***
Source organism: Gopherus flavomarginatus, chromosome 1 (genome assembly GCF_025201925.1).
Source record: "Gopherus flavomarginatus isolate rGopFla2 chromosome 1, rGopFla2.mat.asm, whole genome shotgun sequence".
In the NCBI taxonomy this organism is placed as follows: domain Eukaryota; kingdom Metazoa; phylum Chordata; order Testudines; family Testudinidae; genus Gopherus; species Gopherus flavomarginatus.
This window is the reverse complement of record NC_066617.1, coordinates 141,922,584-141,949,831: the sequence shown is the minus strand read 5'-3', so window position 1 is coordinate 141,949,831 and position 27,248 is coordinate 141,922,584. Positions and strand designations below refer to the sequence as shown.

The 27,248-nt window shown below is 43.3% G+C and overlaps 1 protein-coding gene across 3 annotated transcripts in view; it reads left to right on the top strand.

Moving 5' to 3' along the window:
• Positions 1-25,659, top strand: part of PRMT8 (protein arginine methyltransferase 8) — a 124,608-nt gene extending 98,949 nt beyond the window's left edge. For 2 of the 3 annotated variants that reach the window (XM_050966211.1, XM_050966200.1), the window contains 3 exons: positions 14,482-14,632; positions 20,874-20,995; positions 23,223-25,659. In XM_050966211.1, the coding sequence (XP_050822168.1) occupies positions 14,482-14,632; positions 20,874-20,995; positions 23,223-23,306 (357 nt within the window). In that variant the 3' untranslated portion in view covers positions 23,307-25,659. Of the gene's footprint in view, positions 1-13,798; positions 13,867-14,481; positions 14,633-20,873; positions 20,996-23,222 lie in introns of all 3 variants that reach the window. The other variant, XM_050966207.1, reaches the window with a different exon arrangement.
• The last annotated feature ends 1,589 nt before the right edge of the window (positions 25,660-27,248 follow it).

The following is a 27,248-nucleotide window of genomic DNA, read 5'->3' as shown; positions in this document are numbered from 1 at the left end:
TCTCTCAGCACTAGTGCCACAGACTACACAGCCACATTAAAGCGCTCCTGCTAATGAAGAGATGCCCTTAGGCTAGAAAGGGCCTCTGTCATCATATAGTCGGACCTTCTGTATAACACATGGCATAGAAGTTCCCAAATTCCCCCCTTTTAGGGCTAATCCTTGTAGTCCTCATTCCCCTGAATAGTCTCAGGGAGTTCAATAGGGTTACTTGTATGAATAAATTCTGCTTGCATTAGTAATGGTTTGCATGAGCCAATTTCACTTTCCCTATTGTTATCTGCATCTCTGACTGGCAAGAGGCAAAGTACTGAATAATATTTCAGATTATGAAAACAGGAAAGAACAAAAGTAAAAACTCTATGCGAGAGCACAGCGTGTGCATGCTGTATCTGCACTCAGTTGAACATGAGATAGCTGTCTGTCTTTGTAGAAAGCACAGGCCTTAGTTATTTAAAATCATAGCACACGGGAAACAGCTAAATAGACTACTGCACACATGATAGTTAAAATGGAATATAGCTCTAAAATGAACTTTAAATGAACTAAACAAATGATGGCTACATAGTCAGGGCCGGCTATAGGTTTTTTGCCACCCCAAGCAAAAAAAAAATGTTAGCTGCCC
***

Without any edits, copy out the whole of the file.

Source organism: Gopherus flavomarginatus, chromosome 1 (genome assembly GCF_025201925.1).
Source record: "Gopherus flavomarginatus isolate rGopFla2 chromosome 1, rGopFla2.mat.asm, whole genome shotgun sequence".
In the NCBI taxonomy this organism is placed as follows: domain Eukaryota; kingdom Metazoa; phylum Chordata; order Testudines; family Testudinidae; genus Gopherus; species Gopherus flavomarginatus.
This window is the reverse complement of record NC_066617.1, coordinates 141,922,584-141,949,831: the sequence shown is the minus strand read 5'-3', so window position 1 is coordinate 141,949,831 and position 27,248 is coordinate 141,922,584. Positions and strand designations below refer to the sequence as shown.

The 27,248-nt window shown below is 43.3% G+C and overlaps 1 protein-coding gene across 3 annotated transcripts in view; it reads left to right on the top strand.

Moving 5' to 3' along the window:
• Positions 1-25,659, top strand: part of PRMT8 (protein arginine methyltransferase 8) — a 124,608-nt gene extending 98,949 nt beyond the window's left edge. For 2 of the 3 annotated variants that reach the window (XM_050966211.1, XM_050966200.1), the window contains 3 exons: positions 14,482-14,632; positions 20,874-20,995; positions 23,223-25,659. In XM_050966211.1, the coding sequence (XP_050822168.1) occupies positions 14,482-14,632; positions 20,874-20,995; positions 23,223-23,306 (357 nt within the window). In that variant the 3' untranslated portion in view covers positions 23,307-25,659. Of the gene's footprint in view, positions 1-13,798; positions 13,867-14,481; positions 14,633-20,873; positions 20,996-23,222 lie in introns of all 3 variants that reach the window. The other variant, XM_050966207.1, reaches the window with a different exon arrangement.
• The last annotated feature ends 1,589 nt before the right edge of the window (positions 25,660-27,248 follow it).

The following is a 27,248-nucleotide window of genomic DNA, read 5'->3' as shown; positions in this document are numbered from 1 at the left end:
TCTCTCAGCACTAGTGCCACAGACTACACAGCCACATTAAAGCGCTCCTGCTAATGAAGAGATGCCCTTAGGCTAGAAAGGGCCTCTGTCATCATATAGTCGGACCTTCTGTATAACACATGGCATAGAAGTTCCCAAATTCCCCCCTTTTAGGGCTAATCCTTGTAGTCCTCATTCCCCTGAATAGTCTCAGGGAGTTCAATAGGGTTACTTGTATGAATAAATTCTGCTTGCATTAGTAATGGTTTGCATGAGCCAATTTCACTTTCCCTATTGTTATCTGCATCTCTGACTGGCAAGAGGCAAAGTACTGAATAATATTTCAGATTATGAAAACAGGAAAGAACAAAAGTAAAAACTCTATGCGAGAGCACAGCGTGTGCATGCTGTATCTGCACTCAGTTGAACATGAGATAGCTGTCTGTCTTTGTAGAAAGCACAGGCCTTAGTTATTTAAAATCATAGCACACGGGAAACAGCTAAATAGACTACTGCACACATGATAGTTAAAATGGAATATAGCTCTAAAATGAACTTTAAATGAACTAAACAAATGATGGCTACATAGTCAGGGCCGGCTATAGGTTTTTTGCCACCCCAAGCAAAAAAAAAATGTTAGCTGCCC